DeFazio Votes Yes to Help Small Ports (USA)

DeFazio Votes Yes to Help Small Ports

Rep. Peter DeFazio (D-OR) applauded the passage of a bipartisan bill that will boost funding for harbor maintenance and provide critical resources to small Oregon ports. The legislation, called the Water Resources Reform and Development Act of 2013 (WRRDA), gives the Army Corps of Engineers the authorization it needs to move forward with overdue navigation, flood control and environmental restoration projects.

For years, Oregon’s coastal communities have been in economic limbo as the Corps’ dredging and maintenance projects were underfunded and the backlogs of unmet needs grew. With the bill’s passage, the U.S. will make investments in its infrastructure, preventing much more costly fixes in the future. Under current law there is no money set aside for small ports, but DeFazio successfully advocated for a guarantee that ten percent of funds would be set aside for harbor maintenance directed to critical projects for small ports.

“Today the tide turned for some of Oregon’s coastal communities. The federal government will no longer shirk its responsibility to safeguard infrastructure that is critical to thousands of fishing jobs and our local economies,” DeFazio said. “These communities have been neglected for too long. This legislation will ensure that our most critical needs will be met in our ports and harbors—no matter what size.”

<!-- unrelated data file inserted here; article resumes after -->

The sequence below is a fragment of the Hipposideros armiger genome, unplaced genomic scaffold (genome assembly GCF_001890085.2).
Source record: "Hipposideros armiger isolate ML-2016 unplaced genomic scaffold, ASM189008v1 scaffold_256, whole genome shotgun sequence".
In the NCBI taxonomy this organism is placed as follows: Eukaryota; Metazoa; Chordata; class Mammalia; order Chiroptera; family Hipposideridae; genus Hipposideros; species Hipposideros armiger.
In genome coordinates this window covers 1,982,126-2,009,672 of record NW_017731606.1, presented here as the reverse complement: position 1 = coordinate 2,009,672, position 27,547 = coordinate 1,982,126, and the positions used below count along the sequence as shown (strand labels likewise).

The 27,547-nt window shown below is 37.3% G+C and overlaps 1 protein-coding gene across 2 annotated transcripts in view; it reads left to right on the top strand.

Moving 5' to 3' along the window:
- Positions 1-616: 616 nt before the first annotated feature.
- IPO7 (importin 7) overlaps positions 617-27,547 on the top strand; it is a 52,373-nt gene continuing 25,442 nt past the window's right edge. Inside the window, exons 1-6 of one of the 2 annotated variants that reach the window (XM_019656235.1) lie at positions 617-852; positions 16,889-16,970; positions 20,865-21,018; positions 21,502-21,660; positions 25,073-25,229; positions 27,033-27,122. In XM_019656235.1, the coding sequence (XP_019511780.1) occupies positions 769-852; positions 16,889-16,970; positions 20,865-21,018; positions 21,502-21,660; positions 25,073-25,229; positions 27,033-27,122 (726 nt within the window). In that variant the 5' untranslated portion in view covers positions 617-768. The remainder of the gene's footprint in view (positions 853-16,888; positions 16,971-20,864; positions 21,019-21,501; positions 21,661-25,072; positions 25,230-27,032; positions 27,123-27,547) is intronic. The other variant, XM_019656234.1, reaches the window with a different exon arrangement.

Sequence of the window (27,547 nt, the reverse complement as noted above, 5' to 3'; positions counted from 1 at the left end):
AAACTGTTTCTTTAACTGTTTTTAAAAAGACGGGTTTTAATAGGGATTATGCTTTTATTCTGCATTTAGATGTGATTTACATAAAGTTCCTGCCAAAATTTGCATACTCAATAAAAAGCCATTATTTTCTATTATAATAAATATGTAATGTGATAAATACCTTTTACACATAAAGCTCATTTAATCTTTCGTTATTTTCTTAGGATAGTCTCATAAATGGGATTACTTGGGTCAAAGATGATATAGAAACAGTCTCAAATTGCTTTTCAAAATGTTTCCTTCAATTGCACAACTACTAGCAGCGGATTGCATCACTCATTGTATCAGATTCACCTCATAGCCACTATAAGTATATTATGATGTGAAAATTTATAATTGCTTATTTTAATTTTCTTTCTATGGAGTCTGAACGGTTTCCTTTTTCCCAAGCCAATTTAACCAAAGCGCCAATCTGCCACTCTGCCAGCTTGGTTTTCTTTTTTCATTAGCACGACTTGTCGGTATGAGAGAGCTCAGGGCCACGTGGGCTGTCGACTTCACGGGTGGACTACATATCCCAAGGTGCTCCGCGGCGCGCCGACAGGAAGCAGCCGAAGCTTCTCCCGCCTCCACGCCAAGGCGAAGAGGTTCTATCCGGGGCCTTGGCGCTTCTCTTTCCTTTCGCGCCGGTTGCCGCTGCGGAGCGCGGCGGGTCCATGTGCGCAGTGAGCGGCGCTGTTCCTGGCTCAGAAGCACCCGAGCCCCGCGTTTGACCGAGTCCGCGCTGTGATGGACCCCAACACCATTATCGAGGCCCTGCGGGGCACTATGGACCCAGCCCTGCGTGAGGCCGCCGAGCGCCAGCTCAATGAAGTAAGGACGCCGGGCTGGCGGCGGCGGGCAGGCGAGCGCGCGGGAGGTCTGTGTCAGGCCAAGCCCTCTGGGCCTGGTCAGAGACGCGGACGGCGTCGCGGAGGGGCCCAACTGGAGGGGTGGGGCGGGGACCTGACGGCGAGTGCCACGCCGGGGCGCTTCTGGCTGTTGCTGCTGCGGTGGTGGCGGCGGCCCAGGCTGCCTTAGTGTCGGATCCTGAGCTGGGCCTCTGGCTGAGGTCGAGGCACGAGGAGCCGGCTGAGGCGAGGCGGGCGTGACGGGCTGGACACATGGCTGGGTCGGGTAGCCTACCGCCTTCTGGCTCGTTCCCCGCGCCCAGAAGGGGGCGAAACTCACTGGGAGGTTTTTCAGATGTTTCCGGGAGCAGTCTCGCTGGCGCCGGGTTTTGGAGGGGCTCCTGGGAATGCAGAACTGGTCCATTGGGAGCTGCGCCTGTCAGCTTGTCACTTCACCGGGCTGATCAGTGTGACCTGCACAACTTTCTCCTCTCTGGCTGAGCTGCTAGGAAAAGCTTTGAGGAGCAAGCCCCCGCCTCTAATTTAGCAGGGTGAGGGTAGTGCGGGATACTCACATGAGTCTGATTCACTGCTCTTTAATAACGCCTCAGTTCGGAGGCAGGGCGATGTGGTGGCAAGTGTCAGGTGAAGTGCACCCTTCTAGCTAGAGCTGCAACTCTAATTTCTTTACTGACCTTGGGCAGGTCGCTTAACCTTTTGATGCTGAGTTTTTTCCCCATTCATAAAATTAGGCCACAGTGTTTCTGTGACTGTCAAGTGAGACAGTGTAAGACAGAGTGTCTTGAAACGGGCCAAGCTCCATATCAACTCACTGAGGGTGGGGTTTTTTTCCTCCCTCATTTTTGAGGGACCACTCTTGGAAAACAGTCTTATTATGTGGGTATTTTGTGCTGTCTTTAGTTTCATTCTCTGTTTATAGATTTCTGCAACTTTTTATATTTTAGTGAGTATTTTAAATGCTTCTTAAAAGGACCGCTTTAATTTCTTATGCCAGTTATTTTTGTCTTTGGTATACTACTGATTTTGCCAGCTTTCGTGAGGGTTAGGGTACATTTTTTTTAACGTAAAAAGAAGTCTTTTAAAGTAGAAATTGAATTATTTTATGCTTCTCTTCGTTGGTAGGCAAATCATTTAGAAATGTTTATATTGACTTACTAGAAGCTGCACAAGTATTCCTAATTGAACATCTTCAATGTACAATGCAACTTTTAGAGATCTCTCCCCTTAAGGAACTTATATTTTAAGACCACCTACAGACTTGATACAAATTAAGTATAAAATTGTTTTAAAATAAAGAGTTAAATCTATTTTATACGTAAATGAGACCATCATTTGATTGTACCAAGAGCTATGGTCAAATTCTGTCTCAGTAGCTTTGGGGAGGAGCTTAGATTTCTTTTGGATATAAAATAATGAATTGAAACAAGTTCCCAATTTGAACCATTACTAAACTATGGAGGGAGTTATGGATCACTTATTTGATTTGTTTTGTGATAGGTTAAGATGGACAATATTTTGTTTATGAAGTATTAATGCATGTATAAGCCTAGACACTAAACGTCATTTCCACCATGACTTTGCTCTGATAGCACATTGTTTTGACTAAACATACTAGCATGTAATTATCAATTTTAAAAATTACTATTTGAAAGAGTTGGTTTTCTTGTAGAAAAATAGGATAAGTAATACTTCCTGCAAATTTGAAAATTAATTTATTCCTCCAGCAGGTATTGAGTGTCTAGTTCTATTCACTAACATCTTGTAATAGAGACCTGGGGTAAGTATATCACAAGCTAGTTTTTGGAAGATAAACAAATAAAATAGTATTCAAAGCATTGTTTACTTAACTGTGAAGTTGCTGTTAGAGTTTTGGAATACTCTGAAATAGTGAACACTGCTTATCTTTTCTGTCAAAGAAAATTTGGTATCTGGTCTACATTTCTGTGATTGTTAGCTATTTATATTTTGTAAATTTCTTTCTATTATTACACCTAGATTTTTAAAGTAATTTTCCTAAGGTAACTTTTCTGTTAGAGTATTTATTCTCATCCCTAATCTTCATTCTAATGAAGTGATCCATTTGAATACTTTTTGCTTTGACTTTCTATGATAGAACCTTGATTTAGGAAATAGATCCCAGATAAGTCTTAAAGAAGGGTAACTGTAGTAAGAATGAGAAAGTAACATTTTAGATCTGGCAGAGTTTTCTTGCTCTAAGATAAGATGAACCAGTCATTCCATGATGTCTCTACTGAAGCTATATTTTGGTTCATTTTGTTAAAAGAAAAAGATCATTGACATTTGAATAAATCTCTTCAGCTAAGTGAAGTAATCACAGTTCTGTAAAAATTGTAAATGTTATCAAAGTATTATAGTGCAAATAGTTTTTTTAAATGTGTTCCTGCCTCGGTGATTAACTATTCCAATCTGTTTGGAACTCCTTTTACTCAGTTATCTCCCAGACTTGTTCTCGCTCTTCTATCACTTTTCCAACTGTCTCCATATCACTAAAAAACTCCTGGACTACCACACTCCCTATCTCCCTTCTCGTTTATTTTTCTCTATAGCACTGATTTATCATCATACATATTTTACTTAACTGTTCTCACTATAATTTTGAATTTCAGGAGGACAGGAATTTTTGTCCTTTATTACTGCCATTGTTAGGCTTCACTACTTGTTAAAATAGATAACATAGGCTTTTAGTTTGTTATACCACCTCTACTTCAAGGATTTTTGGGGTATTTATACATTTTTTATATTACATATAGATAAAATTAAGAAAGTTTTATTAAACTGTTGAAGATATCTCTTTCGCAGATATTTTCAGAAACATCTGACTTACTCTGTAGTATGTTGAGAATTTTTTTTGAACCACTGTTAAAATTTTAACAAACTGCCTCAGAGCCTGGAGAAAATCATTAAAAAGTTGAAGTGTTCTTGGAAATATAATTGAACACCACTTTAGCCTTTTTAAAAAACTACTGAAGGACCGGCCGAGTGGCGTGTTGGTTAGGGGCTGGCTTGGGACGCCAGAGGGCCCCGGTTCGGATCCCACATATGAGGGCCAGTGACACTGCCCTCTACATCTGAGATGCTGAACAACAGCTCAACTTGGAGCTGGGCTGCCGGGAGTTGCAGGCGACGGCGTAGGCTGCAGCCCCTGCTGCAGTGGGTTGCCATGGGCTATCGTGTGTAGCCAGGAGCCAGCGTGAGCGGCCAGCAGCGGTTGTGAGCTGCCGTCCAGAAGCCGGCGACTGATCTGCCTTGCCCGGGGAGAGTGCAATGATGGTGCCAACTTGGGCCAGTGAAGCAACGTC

In addition, DeFazio offered an amendment to the WRRDA bill that focused on getting ports back in business, rather than undermining critical environmental protections and public participation under the National Environmental Policy Act and other conservation laws. The amendment was defeated, but 183 lawmakers, including 2 Republicans, joined DeFazio in support of the amendment.

Congress doesn’t need to sidestep critical conservation laws and the environmental review process to speed up approved water resource projects—Congress needs to fund these projects. If we stopped short-changing the Army Corps in the budgeting process we could begin to deal with the $40 billion backlog of critical projects. I objected to the so-called environmental streamlining provisions in this bill and offered an amendment that would require Congress to fully fund approved projects before implementing any new environmental shortcuts. I will continue to fight efforts to roll back environmental protections as we move forward in the legislative process. ”

The legislation passed by a vote of 417 to 3. The bill is now ready to be reconciled with legislation passed by the Senate earlier this year.


Press Release, November 4, 2013